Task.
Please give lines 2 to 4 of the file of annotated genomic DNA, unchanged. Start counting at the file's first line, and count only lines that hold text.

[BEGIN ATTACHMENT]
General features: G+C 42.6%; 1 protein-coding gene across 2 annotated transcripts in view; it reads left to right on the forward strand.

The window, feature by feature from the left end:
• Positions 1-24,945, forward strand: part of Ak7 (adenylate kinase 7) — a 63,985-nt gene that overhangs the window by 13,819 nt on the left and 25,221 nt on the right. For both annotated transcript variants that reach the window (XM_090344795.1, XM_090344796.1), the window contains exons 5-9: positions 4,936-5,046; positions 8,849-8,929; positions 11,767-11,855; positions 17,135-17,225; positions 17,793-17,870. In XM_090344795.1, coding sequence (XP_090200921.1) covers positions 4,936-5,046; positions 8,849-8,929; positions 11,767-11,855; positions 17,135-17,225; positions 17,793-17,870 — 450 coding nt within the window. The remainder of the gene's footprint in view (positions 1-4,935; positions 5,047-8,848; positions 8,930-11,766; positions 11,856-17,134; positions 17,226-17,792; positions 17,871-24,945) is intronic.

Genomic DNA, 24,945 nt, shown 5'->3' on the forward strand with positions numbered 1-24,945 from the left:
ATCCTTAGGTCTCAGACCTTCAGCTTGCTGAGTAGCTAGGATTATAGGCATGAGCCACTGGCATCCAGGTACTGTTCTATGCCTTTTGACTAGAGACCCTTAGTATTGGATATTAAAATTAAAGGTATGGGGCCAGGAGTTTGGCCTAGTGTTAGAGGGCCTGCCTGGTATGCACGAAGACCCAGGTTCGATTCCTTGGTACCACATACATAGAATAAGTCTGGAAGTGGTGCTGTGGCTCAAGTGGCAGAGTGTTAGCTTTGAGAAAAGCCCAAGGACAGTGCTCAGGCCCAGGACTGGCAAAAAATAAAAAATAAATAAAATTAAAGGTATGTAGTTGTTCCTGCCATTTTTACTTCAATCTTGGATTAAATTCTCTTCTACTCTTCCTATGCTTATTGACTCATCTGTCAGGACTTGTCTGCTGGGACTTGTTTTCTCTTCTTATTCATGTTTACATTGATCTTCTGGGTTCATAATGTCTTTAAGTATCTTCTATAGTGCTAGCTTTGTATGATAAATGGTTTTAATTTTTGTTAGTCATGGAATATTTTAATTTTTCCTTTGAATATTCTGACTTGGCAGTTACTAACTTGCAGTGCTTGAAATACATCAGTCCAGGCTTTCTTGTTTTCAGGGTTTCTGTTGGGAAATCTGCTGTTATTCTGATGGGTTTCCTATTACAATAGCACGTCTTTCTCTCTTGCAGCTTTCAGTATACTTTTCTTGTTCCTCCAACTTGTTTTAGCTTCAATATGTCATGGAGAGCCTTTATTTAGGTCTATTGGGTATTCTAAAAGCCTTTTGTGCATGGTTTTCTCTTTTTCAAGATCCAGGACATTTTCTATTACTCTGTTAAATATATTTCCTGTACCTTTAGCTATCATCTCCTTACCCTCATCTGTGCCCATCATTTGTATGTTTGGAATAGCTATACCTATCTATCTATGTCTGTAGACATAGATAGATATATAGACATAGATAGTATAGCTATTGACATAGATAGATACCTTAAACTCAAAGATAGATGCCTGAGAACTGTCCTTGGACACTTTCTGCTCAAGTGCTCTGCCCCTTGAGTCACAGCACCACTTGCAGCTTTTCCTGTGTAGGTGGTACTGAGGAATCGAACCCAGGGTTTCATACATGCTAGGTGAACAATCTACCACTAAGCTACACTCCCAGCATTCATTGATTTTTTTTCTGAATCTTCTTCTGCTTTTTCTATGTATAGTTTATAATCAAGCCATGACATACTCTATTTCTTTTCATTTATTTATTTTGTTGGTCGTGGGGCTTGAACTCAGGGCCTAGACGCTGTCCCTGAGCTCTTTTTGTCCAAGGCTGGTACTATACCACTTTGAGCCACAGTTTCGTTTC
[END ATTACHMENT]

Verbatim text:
The window, feature by feature from the left end:
• Positions 1-24,945, forward strand: part of Ak7 (adenylate kinase 7) — a 63,985-nt gene that overhangs the window by 13,819 nt on the left and 25,221 nt on the right. For both annotated transcript variants that reach the window (XM_090344795.1, XM_090344796.1), the window contains exons 5-9: positions 4,936-5,046; positions 8,849-8,929; positions 11,767-11,855; positions 17,135-17,225; positions 17,793-17,870. In XM_090344795.1, coding sequence (XP_090200921.1) covers positions 4,936-5,046; positions 8,849-8,929; positions 11,767-11,855; positions 17,135-17,225; positions 17,793-17,870 — 450 coding nt within the window. The remainder of the gene's footprint in view (positions 1-4,935; positions 5,047-8,848; positions 8,930-11,766; positions 11,856-17,134; positions 17,226-17,792; positions 17,871-24,945) is intronic.

Genomic DNA, 24,945 nt, shown 5'->3' on the forward strand with positions numbered 1-24,945 from the left: